U.S. Media’s ‘Connection’ to Honduras Coup

Foreign Policy In Focus analyst Conn Hallinan (8/6/09) has yet another debunking of “the story most U.S. readers are getting about the coup” in Honduras, being “that Zelaya–an ally of Venezuelan President Hugo Chavez–was deposed because he tried to change the constitution to keep himself in power.” Calling this dominant media narrative “a massive distortion of the facts,” Hallinan patiently explains that “all Zelaya was trying to do is to put a non-binding referendum on the ballot calling for a constitutional convention”–which, Hallinan notes, was “a move that trade unions, indigenous groups and social activist organizations had long been lobbying […]


‘Net in Your Pocket’ Yields to AT&T’s ‘Digital Impasse’

Admitting “the temptation to join the growing legions of iPhone admirers is strong,” independent reporter Megan Tady (In These Times, 7/2/09) is discussing “what’s stopping me from signing up.” Her own personal decision is based on the fact that “purchasing an iPhone means I have to become an AT&T subscriber. The company has an exclusive deal with Apple to provide wireless service to iPhoners”–which means, among other things, that Tady would be “backed into a corner. If I don’t like AT&T, or it’s not available in my area, I’m facing a digital impasse: no service, no phone”: This is unfortunate, […]


On AT&T’s ‘Arbitrary Intervention in the Open Internet’

Keeping up with corporate attempts to abuse new media technology, the activists at Free Press (6/18/09) have a new campaign pointing out exactly what’s wrong with the fact that “AT&T is allowing Major League Baseball to stream video live to the iPhone on the carrier’s 3G network, but is prohibiting other companies like SlingPlayer Mobile from doing the same”: Last month, AT&T admitted to restricting the SlingPlayer Mobile iPhone application from streaming live on its 3G network, claiming the service would cause congestion. But now, the New York Times reports that Major League Baseball’s live stream “will play regardless of […]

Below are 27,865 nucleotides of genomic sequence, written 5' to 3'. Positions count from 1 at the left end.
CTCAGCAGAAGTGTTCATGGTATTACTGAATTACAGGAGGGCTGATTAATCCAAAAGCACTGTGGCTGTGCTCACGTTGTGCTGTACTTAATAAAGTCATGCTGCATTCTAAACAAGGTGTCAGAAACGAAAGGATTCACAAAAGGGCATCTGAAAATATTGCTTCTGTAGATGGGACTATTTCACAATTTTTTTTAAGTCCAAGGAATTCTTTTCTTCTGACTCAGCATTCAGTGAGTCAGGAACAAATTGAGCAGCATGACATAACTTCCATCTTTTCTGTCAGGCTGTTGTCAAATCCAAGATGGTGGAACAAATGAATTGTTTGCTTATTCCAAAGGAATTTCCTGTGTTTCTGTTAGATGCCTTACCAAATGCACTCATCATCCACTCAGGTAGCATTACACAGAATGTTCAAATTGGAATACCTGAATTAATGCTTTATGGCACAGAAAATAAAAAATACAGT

New Medium, Old Story: Telecom Greed

Senator John Kerry’s post to the blog (6/16/09) looks at the fact that “nine of the most popular 10 phones are locked in a deal with one of these big wireless carriers,” and how this corporatization limits the new medium: Here’s the issue I think we need to wrestle with: Wireless service providers are largely deciding what phone you can use. We don’t see that happening in similar markets. Your broadband provider doesn’t decide what kind of computer you can connect to at the end of your DSL or cable wire. And 40 years ago, the FCC ruled in […]


Tell the FCC to Keep Public Access Accessible

Today’s Democracy Now! (3/9/09) features Amy Goodman reporting that “a House Appropriations subcommittee has… asked the FCC to look into the allegations” of media activists across the country: Community media groups are accusing the telecom giant AT&T of discriminating against local public access channels across the nation, and the deadline for public comment is midnight tonight. The dispute centers around how AT&T delivers public television stations to customers. Instead of putting the stations on individual channels, AT&T has bundled community stations onto a generic channel that can only be navigated through a complex and lengthy process. Public television advocates say […]